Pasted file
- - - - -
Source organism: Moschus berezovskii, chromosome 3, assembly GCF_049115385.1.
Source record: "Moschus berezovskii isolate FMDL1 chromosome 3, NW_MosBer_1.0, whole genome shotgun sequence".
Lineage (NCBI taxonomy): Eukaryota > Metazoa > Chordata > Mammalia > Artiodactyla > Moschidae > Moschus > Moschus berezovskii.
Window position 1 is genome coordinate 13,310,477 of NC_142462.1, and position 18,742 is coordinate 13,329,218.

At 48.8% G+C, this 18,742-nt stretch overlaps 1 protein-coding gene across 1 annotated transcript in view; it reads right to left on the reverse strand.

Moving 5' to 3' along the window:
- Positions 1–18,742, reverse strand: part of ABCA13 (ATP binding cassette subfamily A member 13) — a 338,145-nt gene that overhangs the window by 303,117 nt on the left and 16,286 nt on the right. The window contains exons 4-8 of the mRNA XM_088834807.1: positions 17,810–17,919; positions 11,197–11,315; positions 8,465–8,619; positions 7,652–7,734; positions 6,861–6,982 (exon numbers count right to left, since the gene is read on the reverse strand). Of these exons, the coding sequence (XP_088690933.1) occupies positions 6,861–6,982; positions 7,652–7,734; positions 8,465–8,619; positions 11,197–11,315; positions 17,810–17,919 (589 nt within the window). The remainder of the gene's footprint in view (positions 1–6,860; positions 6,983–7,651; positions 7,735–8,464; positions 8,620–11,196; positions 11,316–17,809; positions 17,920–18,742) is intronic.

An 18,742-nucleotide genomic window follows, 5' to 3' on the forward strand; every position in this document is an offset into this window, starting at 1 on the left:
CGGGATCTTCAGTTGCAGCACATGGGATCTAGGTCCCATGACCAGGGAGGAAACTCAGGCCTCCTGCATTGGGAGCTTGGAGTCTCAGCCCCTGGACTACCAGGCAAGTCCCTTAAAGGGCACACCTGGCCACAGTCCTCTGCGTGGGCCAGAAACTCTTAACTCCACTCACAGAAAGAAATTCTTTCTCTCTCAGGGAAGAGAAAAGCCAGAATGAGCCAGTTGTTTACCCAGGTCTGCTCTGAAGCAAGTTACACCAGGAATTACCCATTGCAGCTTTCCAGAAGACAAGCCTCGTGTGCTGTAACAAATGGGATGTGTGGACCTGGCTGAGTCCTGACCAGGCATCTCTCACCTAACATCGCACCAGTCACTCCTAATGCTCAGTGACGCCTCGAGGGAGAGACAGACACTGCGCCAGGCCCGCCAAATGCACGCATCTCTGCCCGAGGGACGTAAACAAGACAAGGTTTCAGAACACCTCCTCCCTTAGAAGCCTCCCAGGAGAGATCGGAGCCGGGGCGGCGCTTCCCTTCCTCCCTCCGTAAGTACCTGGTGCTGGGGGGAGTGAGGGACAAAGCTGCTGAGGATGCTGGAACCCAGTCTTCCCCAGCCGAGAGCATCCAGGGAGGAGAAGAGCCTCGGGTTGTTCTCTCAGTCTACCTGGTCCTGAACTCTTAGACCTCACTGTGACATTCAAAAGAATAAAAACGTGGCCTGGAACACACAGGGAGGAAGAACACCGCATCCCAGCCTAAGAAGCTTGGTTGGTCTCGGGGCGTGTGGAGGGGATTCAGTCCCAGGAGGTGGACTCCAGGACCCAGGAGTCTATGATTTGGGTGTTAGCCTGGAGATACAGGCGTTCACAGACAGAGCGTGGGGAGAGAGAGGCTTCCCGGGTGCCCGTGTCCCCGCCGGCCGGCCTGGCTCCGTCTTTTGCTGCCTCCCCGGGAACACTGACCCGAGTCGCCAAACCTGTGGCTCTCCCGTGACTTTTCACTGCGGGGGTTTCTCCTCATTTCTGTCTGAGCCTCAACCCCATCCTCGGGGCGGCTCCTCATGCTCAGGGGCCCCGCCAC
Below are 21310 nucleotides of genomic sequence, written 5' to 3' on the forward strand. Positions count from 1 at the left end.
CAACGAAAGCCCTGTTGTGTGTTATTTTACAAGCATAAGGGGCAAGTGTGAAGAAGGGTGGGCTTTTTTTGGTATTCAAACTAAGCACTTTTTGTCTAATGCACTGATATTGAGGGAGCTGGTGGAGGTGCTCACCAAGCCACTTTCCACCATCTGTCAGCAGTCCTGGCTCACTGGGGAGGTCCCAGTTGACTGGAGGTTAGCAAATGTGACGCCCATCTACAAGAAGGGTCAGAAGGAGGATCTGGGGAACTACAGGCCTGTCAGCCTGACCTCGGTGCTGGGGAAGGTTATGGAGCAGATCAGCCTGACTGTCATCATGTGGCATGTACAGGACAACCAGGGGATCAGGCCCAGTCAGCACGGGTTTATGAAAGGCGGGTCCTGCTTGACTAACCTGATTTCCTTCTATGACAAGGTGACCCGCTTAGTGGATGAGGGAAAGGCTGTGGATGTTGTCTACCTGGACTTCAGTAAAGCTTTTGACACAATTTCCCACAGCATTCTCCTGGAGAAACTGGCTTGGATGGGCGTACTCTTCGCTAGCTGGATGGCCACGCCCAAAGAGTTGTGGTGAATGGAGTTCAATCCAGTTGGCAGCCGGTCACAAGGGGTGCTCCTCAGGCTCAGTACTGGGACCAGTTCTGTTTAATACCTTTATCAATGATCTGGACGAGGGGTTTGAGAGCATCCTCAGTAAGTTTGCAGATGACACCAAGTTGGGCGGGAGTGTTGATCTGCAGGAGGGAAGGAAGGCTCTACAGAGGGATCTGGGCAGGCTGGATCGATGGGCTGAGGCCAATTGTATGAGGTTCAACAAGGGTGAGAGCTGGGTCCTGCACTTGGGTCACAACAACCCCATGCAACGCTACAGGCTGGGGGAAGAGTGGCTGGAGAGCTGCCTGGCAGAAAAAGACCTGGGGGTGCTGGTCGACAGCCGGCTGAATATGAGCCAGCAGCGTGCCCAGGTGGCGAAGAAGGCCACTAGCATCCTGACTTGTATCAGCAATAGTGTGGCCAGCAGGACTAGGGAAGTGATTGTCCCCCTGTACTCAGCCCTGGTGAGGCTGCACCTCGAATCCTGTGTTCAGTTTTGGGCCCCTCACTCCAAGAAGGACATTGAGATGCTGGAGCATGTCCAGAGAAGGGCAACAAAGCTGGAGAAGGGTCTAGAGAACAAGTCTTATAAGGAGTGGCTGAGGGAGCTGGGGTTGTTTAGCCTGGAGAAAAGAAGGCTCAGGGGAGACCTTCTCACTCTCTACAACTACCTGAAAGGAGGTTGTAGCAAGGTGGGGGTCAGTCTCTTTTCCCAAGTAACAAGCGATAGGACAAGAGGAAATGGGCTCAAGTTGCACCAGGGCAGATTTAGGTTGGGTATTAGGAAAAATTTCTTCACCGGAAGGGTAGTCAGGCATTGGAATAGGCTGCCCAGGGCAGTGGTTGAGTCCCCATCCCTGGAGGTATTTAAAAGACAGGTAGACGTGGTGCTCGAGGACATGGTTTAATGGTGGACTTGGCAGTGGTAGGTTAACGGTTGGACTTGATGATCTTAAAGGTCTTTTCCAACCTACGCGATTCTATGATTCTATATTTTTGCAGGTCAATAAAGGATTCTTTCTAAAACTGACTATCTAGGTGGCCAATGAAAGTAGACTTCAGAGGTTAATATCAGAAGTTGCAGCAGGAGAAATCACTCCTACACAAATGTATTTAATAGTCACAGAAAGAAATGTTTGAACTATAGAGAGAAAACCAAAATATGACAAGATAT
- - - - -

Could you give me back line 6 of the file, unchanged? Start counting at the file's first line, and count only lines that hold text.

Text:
Moving 5' to 3' along the window: